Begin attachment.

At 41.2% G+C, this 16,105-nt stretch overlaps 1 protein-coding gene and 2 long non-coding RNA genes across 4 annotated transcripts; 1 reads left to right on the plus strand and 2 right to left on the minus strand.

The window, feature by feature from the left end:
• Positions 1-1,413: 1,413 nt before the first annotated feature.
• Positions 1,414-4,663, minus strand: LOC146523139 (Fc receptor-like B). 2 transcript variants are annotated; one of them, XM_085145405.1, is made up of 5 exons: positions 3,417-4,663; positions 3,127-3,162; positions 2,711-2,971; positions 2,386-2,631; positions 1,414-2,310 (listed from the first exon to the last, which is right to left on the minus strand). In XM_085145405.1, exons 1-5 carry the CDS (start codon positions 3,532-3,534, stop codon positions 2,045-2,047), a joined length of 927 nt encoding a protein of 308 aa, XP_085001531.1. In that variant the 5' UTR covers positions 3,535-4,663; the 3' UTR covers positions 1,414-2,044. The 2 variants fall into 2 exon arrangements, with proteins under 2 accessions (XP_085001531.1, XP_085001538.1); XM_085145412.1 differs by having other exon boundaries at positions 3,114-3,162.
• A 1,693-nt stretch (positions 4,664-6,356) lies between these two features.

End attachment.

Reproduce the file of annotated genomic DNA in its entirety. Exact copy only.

At 41.2% G+C, this 16,105-nt stretch overlaps 1 protein-coding gene and 2 long non-coding RNA genes across 4 annotated transcripts; 1 reads left to right on the plus strand and 2 right to left on the minus strand.

The window, feature by feature from the left end:
• Positions 1-1,413: 1,413 nt before the first annotated feature.
• Positions 1,414-4,663, minus strand: LOC146523139 (Fc receptor-like B). 2 transcript variants are annotated; one of them, XM_085145405.1, is made up of 5 exons: positions 3,417-4,663; positions 3,127-3,162; positions 2,711-2,971; positions 2,386-2,631; positions 1,414-2,310 (listed from the first exon to the last, which is right to left on the minus strand). In XM_085145405.1, exons 1-5 carry the CDS (start codon positions 3,532-3,534, stop codon positions 2,045-2,047), a joined length of 927 nt encoding a protein of 308 aa, XP_085001531.1. In that variant the 5' UTR covers positions 3,535-4,663; the 3' UTR covers positions 1,414-2,044. The 2 variants fall into 2 exon arrangements, with proteins under 2 accessions (XP_085001531.1, XP_085001538.1); XM_085145412.1 differs by having other exon boundaries at positions 3,114-3,162.
• A 1,693-nt stretch (positions 4,664-6,356) lies between these two features.